Oh, the sun is out, and it feels so good! It’s a perfect day to take your dog to walk around the neighborhood or to a local park. Yet if you’re not careful, hot weather won’t feel as lovely for your dog as it does for you. Dogs don’t sweat like humans do, making them more susceptible to heatstroke than we are on hot summer days. So to help keep your best friend cool and safe, follow these tips:
Don’t Leave Your Dog Outside in the Heat.
In the summer, it’s important to make sure you don’t leave your dog in a hot car. Dogs have a lower body temperature than humans, so they’re less able to regulate their temperature in extreme heat. In addition, dogs can’t sweat or pant as people do; they need a cool place to rest and possibly even ice packs for their feet. If you see your dog panting excessively or lying down on the ground with its feet up (a sign of heat exhaustion), take them inside immediately!
Water is Essential to Life.
If you’ve noticed your dog panting a lot, it’s time to bring them some cool water. Dogs need water to survive and stay hydrated, just like humans do. However, they can get dehydrated if they don’t drink enough water or if they’re in a hot environment for too long. If your dog shows signs of dehydration (such as weakness or lethargy), try giving it some ice cubes or frozen vegetables to help it rehydrate faster.
You’ll want to keep an eye open for any signs of heat exhaustion or heat stroke during the summer months because these are potentially fatal conditions if left untreated! If you are concerned about your pet’s health after being exposed to high temperatures for extended periods, consult a veterinarian immediately. Additionally, protecting your dog with reliable pet health insurance allows you to provide it with the best medical attention. This will relieve some vet-related expenses and allow you to focus on caring for your beloved friend.
Shelter from the Sun
Provide shade. If you can’t provide adequate shelter from the sun, find a shady spot in your house where the dog can retreat when it’s hot outside.
Keep the air conditioner on. Even if your dog doesn’t like being in the house with you, make sure it has access to cool air through an open window or by keeping an air conditioner on low all day long. It will help keep its body temperature down too!
Ensure there’s always clean water for them to drink—this is especially important for dogs who don’t have access to water outside since they’ll have fewer opportunities for hydration during hot weather months.
Take Care of the Paws.
You need to be careful of your dog’s paws. If they are not clean, dry, and trimmed, they can become sore, leading to other problems such as infections. The surface of their paws also needs protection from hot surfaces.
You can use a dog-friendly sunscreen on your dog to help protect him from the sun. If you’re wondering why you would need to do this, dogs don’t get sunburned as humans do. Their fur protects them from UV rays, and their skin is different from ours (think about how thick their coats are). Also, they are usually outside more often than we are, making them even more exposed to the sun’s harmful rays.
Dog-friendly sunscreen is made with zinc oxide instead of titanium dioxide or oxybenzone—the chemicals used in human sunscreens that can be toxic for pets if ingested in large quantities. Some brands out there claim their formulas will keep fleas away too! You can find a variety of sunscreens available in pet utility stores like PetCareRx, etc.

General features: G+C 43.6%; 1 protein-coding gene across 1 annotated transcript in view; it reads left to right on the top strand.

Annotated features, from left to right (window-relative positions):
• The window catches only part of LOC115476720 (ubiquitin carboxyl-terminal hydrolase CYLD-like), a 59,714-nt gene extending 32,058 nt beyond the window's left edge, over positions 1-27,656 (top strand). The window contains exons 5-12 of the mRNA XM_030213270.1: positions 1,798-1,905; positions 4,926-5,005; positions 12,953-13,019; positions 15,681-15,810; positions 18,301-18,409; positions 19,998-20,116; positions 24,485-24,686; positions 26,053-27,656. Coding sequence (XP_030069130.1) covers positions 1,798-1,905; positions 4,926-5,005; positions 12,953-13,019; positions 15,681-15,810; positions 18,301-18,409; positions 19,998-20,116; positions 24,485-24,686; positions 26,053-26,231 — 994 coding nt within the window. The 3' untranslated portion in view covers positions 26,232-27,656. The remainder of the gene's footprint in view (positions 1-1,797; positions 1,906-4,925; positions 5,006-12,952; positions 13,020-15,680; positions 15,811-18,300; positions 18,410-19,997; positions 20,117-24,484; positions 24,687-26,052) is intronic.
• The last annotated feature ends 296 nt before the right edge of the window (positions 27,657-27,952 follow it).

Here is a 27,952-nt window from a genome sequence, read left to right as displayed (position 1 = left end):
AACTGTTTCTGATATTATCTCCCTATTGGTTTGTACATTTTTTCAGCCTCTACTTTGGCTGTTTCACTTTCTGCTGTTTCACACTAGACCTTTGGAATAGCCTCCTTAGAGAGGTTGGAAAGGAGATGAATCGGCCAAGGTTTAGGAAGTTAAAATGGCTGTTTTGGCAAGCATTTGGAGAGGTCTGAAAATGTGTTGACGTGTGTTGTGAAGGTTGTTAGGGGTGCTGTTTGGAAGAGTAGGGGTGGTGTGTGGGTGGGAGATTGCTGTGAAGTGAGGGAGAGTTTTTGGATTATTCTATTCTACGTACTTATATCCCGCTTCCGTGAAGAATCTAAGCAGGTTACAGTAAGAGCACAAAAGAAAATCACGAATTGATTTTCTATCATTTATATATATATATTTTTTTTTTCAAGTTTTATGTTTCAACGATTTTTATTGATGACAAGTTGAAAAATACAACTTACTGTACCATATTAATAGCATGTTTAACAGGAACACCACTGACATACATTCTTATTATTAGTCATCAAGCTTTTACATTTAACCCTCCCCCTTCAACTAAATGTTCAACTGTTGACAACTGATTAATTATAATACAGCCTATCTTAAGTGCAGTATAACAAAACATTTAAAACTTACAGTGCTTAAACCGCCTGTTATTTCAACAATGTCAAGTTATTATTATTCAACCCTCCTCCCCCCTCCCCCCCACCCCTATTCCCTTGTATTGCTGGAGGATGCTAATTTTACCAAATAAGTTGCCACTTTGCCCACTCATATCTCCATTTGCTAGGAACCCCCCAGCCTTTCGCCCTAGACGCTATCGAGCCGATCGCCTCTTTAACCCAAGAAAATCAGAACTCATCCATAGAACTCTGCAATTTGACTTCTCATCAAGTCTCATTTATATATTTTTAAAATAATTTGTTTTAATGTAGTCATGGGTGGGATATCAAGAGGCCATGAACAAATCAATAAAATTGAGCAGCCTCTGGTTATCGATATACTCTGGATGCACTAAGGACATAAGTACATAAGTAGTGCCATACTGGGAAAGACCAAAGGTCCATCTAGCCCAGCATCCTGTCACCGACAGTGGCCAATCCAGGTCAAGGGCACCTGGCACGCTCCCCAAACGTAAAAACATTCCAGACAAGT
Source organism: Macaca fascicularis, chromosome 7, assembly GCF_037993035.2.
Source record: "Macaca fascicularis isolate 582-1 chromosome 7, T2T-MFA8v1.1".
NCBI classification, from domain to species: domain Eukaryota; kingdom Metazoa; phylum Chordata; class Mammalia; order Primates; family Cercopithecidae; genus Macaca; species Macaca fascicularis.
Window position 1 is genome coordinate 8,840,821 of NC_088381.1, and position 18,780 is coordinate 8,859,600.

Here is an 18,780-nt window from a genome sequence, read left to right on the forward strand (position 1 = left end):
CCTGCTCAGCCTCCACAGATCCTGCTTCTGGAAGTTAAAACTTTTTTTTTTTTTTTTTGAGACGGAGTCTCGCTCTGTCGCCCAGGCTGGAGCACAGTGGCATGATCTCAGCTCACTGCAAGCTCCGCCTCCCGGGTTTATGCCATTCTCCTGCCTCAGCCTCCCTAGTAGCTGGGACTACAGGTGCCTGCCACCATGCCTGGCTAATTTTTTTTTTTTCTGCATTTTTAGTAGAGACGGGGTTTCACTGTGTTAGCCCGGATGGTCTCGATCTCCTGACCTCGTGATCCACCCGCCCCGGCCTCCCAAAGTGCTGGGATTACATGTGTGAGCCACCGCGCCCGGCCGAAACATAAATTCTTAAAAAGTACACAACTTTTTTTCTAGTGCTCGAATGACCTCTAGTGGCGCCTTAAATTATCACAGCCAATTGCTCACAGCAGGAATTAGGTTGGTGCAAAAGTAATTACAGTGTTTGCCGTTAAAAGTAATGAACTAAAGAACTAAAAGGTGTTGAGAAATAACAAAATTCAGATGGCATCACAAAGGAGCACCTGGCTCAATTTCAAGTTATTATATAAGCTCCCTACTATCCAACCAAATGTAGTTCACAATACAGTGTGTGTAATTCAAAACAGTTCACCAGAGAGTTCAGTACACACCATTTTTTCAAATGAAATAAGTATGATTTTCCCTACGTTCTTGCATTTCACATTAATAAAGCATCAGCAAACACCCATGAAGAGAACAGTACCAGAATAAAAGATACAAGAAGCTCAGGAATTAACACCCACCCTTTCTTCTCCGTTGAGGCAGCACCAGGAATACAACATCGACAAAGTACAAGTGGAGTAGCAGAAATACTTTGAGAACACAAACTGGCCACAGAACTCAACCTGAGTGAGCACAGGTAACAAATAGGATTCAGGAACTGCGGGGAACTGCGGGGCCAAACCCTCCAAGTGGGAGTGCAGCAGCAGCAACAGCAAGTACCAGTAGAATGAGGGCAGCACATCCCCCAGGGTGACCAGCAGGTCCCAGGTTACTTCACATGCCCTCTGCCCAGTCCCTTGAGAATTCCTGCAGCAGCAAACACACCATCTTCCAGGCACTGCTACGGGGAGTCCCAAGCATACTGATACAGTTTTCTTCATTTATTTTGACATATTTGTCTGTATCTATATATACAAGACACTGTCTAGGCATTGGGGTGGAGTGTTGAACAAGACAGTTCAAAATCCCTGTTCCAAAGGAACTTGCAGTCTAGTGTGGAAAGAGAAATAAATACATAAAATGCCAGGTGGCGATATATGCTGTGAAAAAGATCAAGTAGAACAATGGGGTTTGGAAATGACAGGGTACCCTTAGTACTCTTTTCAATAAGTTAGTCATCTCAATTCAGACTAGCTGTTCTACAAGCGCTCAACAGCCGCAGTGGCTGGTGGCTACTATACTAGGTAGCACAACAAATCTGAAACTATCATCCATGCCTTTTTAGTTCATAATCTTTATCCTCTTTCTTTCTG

Signs Your Dog Needs to Cool Off.
If you see your dog panting heavily, drooling excessively, and vomiting, they may be overheated. If this is happening regularly, it’s best to consult your veterinarian. Other signs that your dog needs to cool down include:
- Lack of coordination or confusion
- Loss of consciousness
What Causes Heatstroke in Dogs?
Several factors can lead to heatstroke in dogs, including the following:
- Excessive exercise
- Being overweight
- Older age (over seven years)
- Poorly ventilated kennel or crate
- Being left in a car on hot days
Symptoms of Heatstroke in Dogs.
A dog with heatstroke is suffering from a lack of oxygen and will exhibit the following symptoms:
- Trouble breathing.
- Staggering, falling over, or collapsing on the ground (or floor).
- Panting heavily without any relief from the Heat.
Get your dog to shade or cool water right away if you see these signs!
How to Treat a Dog for Heatstroke?
If your dog is showing signs of heatstroke, you should help him get cool as soon as possible. You can do this by taking off his collar and harness or any other heavy item that feels like it’s restricting his movements. Then, stand him up in the fan’s air stream or move him to a cooler place if possible. If you have access to tap water without chlorination, you can use that to cool down your dog by spraying him with it until he stops panting and seems more comfortable.
If your dog has been overexposed to heat for so long that he has developed severe symptoms, such as vomiting from dehydration or pale gums due to lack of blood flow through the body (shock), get veterinary attention immediately! Heatstroke is extremely dangerous for dogs and sometimes fatal if left untreated for too long.
Hot Weather can be Dangerous for Dogs!
Your dog has a few ways of regulating his body temperature, but they’re not as efficient as yours. He can’t sweat as humans do, and there’s no way for him to pant as we do. If your dog is overheated, he’ll be forced to cool off by lying down in the shade and tucking his head between his paws. If that doesn’t work, you can try misting him with water or applying ice packs (but not directly on their skin).
Please take the time to educate yourself on what you can do to help your pet and keep them safe during hot weather, especially in the summer months. You must know how best to protect them from heatstroke and their paws from burns!